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Thursday, 5 December 2013
Page: 1828

Mr RAMSEY (Grey) (16:40): I come from Kimba—the district population is about 1,200. I was born in the local hospital, something that cannot happen anymore—obstetric services have been discontinued. I had my appendix removed there when I was nine and had another procedure when I was about 20. That cannot happen anymore—surgery has been discontinued. I spent 10 years on the hospital board, seven as chair, improving the service, eliciting community support and attracting new staff, including replacement doctors to the single-doctor practice. We cannot do that anymore, because the boards were all sacked. I have continually used the local doctor throughout that whole period and, apart from short times when the community was between doctors, have enjoyed wonderful full-time service. Now it seems, as of the end of this year, I will no longer be able to do that either.

Kimba is on eastern Eyre Peninsula, on the northern end of the grain belt. Cleve is 75 kilometres to the south and Elliston is 200 kilometres to the west. All three will lose their single doctors at the end of the year. It seems, with the abolition of our local champions on the hospital boards, the job of attracting new doctors to the regions has been subsumed by Country Health SA. In the case of the Kimba practice, at least, it was well known that the doctor wished to retire. The question must be asked: how dedicated has Country Health SA been to the task? Or were they willing just to let the retiring GP soldier on, serving the community out of a sense of loyalty until he finally baulked and refused to go on?

Country Health has announced that from early next year the three towns will be serviced by three new doctors working from the Cleve practice providing just three days a week services to Elliston and Kimba. Perhaps this is the best they can do, but I am not convinced that the management of these issues from afar by individuals who are not affected by the result attracts the same kind of dedication and enthusiasm as management by someone who is affected.

For instance, imagine trying to convince a target doctor what a great community it is to live in when you have never lived there yourself or to galvanise community support to present an improved and competitive package when you are not part of that community. We all know about the difficulties in finding GPs for country practice. The problems and obstacles are myriad—backup, on-call, partner's opportunities, feminisation of the workforce, children's education et cetera—but there are great benefits in country practice as well. Many who have lived this life tell me they relish the opportunity to be a 'real doctor' making a broad range of medical decisions about patient management and working on emergency management, rather than being a referral service to specialists for anything more complex than ailments that can treated by a course of antibiotics.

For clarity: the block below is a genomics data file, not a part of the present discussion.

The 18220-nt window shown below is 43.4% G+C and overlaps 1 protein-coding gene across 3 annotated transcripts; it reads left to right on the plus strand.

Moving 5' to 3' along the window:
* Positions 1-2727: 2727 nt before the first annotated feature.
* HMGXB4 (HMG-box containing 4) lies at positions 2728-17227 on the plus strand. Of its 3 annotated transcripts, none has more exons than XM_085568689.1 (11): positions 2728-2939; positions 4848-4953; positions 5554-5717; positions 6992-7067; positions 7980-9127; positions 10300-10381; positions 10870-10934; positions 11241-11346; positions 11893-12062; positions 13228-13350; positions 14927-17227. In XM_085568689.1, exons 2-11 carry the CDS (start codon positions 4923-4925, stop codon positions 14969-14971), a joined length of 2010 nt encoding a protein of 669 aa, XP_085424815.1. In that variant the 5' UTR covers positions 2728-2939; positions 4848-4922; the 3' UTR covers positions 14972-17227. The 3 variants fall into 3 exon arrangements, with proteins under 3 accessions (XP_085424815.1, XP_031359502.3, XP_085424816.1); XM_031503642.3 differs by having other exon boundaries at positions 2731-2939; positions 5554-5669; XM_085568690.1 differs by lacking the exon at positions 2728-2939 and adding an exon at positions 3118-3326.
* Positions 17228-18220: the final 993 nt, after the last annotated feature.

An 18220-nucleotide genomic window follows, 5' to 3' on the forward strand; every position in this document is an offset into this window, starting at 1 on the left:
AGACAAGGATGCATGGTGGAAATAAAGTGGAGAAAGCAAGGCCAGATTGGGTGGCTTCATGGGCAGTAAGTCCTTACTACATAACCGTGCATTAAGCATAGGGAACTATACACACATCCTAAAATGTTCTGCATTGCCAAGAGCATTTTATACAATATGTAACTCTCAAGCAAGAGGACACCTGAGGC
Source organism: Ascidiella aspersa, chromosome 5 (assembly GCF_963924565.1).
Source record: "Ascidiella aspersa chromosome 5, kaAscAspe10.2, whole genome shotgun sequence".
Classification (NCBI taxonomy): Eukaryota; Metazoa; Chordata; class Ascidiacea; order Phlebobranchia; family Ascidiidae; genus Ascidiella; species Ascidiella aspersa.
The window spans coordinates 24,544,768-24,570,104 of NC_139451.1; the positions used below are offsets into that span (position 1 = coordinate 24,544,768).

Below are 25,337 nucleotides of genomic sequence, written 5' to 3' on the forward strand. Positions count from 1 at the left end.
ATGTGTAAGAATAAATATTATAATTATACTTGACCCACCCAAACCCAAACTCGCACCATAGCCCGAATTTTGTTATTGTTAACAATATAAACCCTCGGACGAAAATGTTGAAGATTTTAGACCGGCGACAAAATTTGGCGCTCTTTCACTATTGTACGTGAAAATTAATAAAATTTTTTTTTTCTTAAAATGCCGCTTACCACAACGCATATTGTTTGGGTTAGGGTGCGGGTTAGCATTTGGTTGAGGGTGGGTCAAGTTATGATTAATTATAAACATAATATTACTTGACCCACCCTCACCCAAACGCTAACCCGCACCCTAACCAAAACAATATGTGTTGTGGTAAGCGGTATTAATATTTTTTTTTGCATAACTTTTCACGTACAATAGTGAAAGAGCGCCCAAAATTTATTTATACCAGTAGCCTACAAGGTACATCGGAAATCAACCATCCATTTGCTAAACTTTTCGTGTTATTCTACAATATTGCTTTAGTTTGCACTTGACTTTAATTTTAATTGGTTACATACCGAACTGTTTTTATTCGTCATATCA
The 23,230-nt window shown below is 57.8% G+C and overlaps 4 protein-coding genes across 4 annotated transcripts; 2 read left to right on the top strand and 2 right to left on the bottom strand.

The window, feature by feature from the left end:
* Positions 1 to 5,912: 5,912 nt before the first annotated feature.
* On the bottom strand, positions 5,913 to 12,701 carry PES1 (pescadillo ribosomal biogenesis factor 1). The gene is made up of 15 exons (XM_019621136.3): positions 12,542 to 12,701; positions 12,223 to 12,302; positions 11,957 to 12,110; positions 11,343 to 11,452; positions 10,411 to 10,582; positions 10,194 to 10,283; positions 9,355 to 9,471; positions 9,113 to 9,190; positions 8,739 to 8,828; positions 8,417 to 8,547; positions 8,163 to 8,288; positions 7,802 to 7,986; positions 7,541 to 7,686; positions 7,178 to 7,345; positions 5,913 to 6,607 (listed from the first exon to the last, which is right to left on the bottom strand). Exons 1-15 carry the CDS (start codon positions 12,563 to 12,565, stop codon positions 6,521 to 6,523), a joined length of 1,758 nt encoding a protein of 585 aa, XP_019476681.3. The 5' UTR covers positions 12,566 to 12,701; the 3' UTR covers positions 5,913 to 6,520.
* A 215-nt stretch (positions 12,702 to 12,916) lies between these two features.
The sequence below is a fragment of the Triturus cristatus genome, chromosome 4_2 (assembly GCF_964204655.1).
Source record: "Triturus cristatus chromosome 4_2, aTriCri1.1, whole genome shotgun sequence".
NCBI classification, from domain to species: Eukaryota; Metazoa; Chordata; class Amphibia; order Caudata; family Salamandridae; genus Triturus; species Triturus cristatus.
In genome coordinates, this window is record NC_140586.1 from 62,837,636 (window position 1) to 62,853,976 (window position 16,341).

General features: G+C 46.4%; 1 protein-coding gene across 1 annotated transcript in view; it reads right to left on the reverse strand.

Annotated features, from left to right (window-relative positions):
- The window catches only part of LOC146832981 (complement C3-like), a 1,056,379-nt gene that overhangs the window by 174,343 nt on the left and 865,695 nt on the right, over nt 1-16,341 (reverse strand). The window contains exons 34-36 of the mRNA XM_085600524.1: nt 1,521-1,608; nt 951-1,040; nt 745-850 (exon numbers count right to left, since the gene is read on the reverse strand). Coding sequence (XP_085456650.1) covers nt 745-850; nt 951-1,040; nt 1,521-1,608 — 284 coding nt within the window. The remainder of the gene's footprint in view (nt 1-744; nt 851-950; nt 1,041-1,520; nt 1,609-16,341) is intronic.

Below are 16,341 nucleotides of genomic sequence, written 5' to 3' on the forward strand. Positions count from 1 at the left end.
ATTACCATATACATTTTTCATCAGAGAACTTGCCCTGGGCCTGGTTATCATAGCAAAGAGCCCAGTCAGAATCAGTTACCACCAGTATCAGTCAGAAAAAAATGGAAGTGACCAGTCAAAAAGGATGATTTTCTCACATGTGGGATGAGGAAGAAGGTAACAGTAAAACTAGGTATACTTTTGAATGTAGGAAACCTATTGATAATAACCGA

The financial rewards of country service are well in front of city practice. Recently a rural based doctor in solo practice told me that he did not know why doctors were so reluctant to tell others what they earn in single-doctor practice, but in any case he was happy to share that he earned between $300,000 and $320,000 year, taxable. Not bad! Obviously money is not the issue. After all, if $320,000 a year does not work, I am not confident that half a million would work any better.

Managing the supply of doctors has always been fraught: not enough, too many, not enough and too many again. Certainly we have come through a period of not enough. With the ramp up of medical student numbers through the last 10 years greater supply is coming on-stream. But the question remains: how do we get them into rural Australia? There is an old adage: the customer is always right. Perhaps it is time to apply this adage to the medical market.

In the end, with our Medicare system, taxpayers are funding these services. Surely they have the right to say where they want the service delivered. Why would we, as taxpayers, having largely paid for the training of the doctor, then allow the doctor to set up business in an over-serviced area like North Adelaide? Why would we not, as the purchaser, insist that the service be delivered in Kimba, Elliston or Coober Pedy or anywhere else that we might like the service presented?

While the medical profession will defend the current arrangements to the death, I believe it is time we took the bull by the horns and made Medicare provider numbers postcode specific. Doctors can still practice wherever they like, but they would not be able to access taxpayer subsidies to assist them in making what are essentially lifestyle decisions. After all, why would we give someone a subsidy to supply a service where they want to live and not where we want the service? Failure to address this issue of rural doctor shortage will see a continued deterioration in the health of rural Australia and the liveability of our communities.